The Netherlands is a country where the natural beauty is almost entirely man-made - from its fields filled with carefully cultivated flowers to its pretty canals, its windmills, its charming cobbled city streets and the artistic and architectural wonders they contain.
Nestled on the North Sea coast between Belgium and Germany, the Netherlands (or Holland as it’s equally often called) is a prosperous, cosmopolitan country that shares maritime borders with France and the United Kingdom.
Without question, the biggest draw of holidays to the Netherlands is the capital, Amsterdam. Spend time discovering this historic city, one of Europe’s most picturesque urban centres, where the canals, lined by crow-stepped gable houses, are crossed by innumerable bridges. Watch everyday life unfold in one of the city’s welcoming cafés or bars, marvel at the art works in its great museums and galleries or perhaps go for a canal cruise, one of the best ways to see the sights and get to know the city.
Holland is also known as the home of some of the world’s most renowned artists. Vincent Van Gogh, Rembrandt and Vermeer, Bruegel and Hieronymus Bosch were all born here, and the Netherlands remains a vibrant hub of art and innovative architecture. You’ll find notable (and more than a few priceless) examples of classical and contemporary art at the country’s impressive museums, such as the Van Gogh Museum and the Rijksmuseum, where Rembrandt’s famous ‘Night Watch’ is the most celebrated of the impressive exhibits.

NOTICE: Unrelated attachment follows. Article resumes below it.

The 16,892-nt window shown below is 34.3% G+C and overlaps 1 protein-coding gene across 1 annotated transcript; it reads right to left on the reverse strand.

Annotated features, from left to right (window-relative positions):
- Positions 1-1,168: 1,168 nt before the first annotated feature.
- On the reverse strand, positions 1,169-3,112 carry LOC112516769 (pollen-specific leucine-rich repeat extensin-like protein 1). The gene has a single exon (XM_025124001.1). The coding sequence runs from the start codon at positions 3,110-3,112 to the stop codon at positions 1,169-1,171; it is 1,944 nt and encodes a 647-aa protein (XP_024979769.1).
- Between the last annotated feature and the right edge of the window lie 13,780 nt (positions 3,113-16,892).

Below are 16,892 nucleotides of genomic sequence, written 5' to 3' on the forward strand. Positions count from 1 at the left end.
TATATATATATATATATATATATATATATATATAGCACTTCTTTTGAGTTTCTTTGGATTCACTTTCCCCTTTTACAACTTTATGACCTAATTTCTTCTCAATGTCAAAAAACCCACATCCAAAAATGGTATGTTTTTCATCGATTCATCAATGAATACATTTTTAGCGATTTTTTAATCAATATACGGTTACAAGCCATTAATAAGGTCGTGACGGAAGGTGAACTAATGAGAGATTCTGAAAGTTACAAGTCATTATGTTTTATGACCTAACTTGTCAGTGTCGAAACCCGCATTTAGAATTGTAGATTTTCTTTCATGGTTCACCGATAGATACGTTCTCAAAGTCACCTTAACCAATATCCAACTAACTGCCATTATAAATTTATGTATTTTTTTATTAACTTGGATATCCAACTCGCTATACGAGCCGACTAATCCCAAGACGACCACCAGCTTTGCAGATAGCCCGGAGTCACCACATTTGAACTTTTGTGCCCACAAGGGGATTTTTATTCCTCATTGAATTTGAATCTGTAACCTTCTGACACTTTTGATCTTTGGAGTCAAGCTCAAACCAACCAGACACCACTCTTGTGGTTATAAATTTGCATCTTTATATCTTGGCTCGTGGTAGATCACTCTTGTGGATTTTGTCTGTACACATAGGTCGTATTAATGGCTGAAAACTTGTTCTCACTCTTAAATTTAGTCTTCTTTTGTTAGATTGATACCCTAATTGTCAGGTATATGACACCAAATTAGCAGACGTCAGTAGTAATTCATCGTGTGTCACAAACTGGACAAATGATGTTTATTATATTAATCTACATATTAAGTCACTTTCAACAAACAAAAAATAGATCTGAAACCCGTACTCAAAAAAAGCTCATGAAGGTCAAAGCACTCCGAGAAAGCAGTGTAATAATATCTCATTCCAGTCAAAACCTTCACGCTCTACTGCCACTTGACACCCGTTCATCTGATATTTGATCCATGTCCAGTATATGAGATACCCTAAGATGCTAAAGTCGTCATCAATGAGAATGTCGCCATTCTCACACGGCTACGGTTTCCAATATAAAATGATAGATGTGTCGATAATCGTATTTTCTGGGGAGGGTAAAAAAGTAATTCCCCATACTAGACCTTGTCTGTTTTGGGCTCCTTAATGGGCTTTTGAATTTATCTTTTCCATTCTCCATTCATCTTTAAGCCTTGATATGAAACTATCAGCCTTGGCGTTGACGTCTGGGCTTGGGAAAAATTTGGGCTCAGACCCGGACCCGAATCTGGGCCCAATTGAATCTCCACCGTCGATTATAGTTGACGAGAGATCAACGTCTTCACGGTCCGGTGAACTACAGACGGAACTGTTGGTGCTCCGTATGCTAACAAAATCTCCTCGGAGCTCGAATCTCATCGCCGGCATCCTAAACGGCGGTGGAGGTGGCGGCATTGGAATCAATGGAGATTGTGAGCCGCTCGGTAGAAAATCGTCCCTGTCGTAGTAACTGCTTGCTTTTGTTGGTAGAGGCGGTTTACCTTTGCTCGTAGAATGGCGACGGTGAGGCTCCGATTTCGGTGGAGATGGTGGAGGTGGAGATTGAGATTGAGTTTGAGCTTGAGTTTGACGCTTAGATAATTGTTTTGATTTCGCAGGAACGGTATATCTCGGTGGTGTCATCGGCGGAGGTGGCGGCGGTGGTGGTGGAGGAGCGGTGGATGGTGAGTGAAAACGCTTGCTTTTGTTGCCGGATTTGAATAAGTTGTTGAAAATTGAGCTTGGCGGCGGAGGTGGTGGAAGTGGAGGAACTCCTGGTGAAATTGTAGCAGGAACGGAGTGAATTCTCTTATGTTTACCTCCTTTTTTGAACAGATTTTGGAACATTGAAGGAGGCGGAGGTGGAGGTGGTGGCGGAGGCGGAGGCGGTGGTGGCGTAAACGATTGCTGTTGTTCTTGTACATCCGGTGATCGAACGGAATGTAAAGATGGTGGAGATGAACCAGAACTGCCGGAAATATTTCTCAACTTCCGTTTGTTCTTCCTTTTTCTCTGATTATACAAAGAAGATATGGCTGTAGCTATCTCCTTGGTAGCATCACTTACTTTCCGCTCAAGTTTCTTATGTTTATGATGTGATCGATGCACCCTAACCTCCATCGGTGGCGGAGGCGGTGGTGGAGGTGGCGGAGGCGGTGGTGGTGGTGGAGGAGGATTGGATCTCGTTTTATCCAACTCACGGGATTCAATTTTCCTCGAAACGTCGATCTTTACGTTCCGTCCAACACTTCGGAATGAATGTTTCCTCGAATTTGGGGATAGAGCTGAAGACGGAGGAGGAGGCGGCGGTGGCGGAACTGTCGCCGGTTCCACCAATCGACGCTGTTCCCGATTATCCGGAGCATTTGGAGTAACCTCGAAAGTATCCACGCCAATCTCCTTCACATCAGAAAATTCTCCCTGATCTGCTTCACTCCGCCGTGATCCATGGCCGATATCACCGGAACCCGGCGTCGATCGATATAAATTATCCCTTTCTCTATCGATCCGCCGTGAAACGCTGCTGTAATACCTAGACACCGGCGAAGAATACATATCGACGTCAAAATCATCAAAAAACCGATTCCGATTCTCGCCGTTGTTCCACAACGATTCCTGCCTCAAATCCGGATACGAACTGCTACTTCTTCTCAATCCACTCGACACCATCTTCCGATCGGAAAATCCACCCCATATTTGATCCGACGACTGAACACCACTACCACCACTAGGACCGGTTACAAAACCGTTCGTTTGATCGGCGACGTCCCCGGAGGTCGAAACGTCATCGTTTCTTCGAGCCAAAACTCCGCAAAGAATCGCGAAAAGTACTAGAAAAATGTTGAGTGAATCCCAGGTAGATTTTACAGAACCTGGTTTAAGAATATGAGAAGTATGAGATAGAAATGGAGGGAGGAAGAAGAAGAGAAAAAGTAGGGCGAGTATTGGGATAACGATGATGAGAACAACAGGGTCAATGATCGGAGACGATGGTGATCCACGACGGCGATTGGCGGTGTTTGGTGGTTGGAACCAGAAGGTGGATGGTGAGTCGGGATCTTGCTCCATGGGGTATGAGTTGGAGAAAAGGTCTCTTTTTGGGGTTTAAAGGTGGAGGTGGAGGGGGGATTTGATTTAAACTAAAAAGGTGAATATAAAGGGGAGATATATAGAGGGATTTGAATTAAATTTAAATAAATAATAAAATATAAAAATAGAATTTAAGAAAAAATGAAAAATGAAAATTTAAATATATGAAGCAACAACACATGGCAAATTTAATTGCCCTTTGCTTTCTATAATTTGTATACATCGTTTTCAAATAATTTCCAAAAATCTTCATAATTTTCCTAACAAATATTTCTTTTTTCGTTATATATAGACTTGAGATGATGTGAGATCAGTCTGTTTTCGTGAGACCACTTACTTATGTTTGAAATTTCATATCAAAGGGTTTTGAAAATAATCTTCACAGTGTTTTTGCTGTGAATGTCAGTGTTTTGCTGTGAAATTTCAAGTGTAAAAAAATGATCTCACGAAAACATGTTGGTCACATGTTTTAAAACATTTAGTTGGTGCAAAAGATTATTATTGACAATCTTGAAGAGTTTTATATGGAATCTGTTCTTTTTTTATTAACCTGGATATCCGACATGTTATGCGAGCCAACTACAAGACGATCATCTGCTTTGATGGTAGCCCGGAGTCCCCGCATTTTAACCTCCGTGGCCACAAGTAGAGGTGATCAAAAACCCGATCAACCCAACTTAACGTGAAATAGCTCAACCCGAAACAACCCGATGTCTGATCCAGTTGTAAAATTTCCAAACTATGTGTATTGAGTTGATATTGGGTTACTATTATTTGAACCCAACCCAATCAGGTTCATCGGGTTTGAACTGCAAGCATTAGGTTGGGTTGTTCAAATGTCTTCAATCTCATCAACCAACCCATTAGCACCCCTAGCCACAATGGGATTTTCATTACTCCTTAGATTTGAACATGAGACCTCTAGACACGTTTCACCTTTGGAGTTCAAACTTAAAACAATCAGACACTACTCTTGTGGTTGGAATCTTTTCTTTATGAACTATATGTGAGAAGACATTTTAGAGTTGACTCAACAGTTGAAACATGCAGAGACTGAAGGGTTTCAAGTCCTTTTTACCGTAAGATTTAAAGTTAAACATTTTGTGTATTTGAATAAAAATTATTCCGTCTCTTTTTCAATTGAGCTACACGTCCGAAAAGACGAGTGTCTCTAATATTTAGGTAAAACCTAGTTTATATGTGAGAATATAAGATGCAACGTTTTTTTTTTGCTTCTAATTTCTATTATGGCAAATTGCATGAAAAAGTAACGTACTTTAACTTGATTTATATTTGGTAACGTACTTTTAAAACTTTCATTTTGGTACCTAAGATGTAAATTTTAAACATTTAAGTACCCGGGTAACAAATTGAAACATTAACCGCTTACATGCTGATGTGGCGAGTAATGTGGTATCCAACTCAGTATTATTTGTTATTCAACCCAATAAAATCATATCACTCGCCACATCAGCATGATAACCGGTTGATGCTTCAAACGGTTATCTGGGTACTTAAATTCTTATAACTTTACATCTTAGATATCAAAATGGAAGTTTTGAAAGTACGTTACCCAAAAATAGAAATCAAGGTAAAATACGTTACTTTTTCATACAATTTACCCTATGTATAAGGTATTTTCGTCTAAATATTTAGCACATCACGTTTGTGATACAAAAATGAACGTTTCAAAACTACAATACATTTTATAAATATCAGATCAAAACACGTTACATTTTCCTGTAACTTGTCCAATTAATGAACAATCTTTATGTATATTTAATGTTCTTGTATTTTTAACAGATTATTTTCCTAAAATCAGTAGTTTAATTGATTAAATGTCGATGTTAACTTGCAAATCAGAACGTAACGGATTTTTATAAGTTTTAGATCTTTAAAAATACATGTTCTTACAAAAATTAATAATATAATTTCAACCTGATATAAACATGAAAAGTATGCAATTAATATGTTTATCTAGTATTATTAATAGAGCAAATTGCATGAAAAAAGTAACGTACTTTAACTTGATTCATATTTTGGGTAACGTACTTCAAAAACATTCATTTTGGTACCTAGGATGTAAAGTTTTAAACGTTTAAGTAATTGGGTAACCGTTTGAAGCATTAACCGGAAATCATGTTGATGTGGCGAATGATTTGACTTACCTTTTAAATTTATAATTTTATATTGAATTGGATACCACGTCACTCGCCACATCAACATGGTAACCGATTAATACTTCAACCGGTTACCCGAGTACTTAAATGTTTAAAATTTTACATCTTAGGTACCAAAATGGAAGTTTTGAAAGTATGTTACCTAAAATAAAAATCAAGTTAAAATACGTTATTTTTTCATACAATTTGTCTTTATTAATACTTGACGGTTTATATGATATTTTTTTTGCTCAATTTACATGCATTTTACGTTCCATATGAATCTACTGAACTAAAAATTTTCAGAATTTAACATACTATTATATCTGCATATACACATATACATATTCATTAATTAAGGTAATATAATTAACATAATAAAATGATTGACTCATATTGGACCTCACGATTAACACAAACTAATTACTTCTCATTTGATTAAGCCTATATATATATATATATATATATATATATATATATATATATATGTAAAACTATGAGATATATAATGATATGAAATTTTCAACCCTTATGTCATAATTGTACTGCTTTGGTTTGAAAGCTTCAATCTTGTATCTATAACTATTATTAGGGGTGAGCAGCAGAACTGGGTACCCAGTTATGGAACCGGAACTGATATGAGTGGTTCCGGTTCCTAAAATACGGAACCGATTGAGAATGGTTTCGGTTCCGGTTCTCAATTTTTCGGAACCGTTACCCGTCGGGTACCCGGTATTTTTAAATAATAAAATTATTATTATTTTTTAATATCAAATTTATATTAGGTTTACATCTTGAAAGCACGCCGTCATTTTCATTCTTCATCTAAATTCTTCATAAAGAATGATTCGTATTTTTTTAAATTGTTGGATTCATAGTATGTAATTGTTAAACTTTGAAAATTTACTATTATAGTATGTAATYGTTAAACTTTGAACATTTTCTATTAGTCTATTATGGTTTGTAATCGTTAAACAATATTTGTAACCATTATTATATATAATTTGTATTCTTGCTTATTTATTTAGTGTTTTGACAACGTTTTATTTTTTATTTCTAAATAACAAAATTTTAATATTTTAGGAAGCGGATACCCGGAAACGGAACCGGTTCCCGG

And while it’s narrow, elegant waterside townhouses that most immediately spring to mind when thinking of Dutch architecture, the Netherlands is actually home to some startling, fascinating modern buildings. You’ll find some of the most innovative examples in Rotterdam, where cutting-edge designs give this city a lively, modern character - from the rows of cube houses near Blaak metro station to the vast modern 'harp' of the Erasmus Bridge and the remarkable Markthal food market and Cube houses of Overblaak Street.
In contrast to the cities, the Dutch countryside is a place of gentle charms. Enjoy the fun-loving air of picturesque seaside resorts like Scheveningen, meander along the paths and waterways of the Keukenhof, where millions of flowers carpet the ground in a breath-taking horticultural display, or perhaps stroll through the windmill-dotted landscape of on the shores of the Zuider Zee.
The Netherlands may be small, but it has plenty to offer, so take a holiday to Holland with Newmarket Holidays and discover the beauty and charm of every corner you visit.
Things to see and places to visit on your escorted tour of Amsterdam.
Amsterdam is a picturesque city of Golden Age canals, cobbled streets lined with narrow, gabled houses and world-class art museums making it one of Europe’s best destinations for a city break.
With its museums, villages, parks and cities, concert halls, bars and network of waterways, Holland has a huge range of activities to offer. Here are our top recommendations for things to do on your holiday in the Netherlands.
Dutch cuisine is often simple and straightforward, with most dishes traditionally consisting more of seasonal vegetables than meat.
Southern Dutch cuisine is famous for its various rich pastries, soups, stews and vegetable dishes. Northern cuisine is known for dried sausages while the western Netherlands is known for its many dairy products, which include prominent cheeses such as Gouda and Edam.